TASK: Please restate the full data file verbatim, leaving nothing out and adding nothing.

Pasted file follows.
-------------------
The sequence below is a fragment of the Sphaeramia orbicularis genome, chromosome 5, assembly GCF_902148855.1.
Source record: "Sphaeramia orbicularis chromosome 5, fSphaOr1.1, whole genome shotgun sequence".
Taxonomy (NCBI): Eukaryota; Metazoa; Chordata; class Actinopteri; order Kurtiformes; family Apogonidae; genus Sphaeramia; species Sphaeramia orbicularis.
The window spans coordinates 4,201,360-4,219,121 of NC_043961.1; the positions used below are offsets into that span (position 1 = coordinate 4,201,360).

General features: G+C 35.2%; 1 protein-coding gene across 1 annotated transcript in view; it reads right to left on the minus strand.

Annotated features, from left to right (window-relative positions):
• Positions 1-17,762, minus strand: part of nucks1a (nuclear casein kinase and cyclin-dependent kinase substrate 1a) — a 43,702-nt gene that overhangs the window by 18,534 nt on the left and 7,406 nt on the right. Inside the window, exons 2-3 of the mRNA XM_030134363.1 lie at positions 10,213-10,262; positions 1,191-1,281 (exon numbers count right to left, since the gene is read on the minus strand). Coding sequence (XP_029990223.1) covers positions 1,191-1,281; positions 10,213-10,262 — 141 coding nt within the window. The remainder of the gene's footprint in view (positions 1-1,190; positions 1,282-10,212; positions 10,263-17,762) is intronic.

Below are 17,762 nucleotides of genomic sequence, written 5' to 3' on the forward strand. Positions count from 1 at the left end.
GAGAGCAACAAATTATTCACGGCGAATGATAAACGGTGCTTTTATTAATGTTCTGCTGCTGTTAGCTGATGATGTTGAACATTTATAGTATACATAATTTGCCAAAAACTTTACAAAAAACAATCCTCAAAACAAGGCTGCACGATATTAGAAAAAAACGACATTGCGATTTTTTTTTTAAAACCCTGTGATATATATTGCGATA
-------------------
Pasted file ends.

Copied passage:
The sequence below is a fragment of the Sphaeramia orbicularis genome, chromosome 5, assembly GCF_902148855.1.
Source record: "Sphaeramia orbicularis chromosome 5, fSphaOr1.1, whole genome shotgun sequence".
Taxonomy (NCBI): Eukaryota; Metazoa; Chordata; class Actinopteri; order Kurtiformes; family Apogonidae; genus Sphaeramia; species Sphaeramia orbicularis.
The window spans coordinates 4,201,360-4,219,121 of NC_043961.1; the positions used below are offsets into that span (position 1 = coordinate 4,201,360).

General features: G+C 35.2%; 1 protein-coding gene across 1 annotated transcript in view; it reads right to left on the minus strand.

Annotated features, from left to right (window-relative positions):
• Positions 1-17,762, minus strand: part of nucks1a (nuclear casein kinase and cyclin-dependent kinase substrate 1a) — a 43,702-nt gene that overhangs the window by 18,534 nt on the left and 7,406 nt on the right. Inside the window, exons 2-3 of the mRNA XM_030134363.1 lie at positions 10,213-10,262; positions 1,191-1,281 (exon numbers count right to left, since the gene is read on the minus strand). Coding sequence (XP_029990223.1) covers positions 1,191-1,281; positions 10,213-10,262 — 141 coding nt within the window. The remainder of the gene's footprint in view (positions 1-1,190; positions 1,282-10,212; positions 10,263-17,762) is intronic.

Below are 17,762 nucleotides of genomic sequence, written 5' to 3' on the forward strand. Positions count from 1 at the left end.
GAGAGCAACAAATTATTCACGGCGAATGATAAACGGTGCTTTTATTAATGTTCTGCTGCTGTTAGCTGATGATGTTGAACATTTATAGTATACATAATTTGCCAAAAACTTTACAAAAAACAATCCTCAAAACAAGGCTGCACGATATTAGAAAAAAACGACATTGCGATTTTTTTTTTAAAACCCTGTGATATATATTGCGATA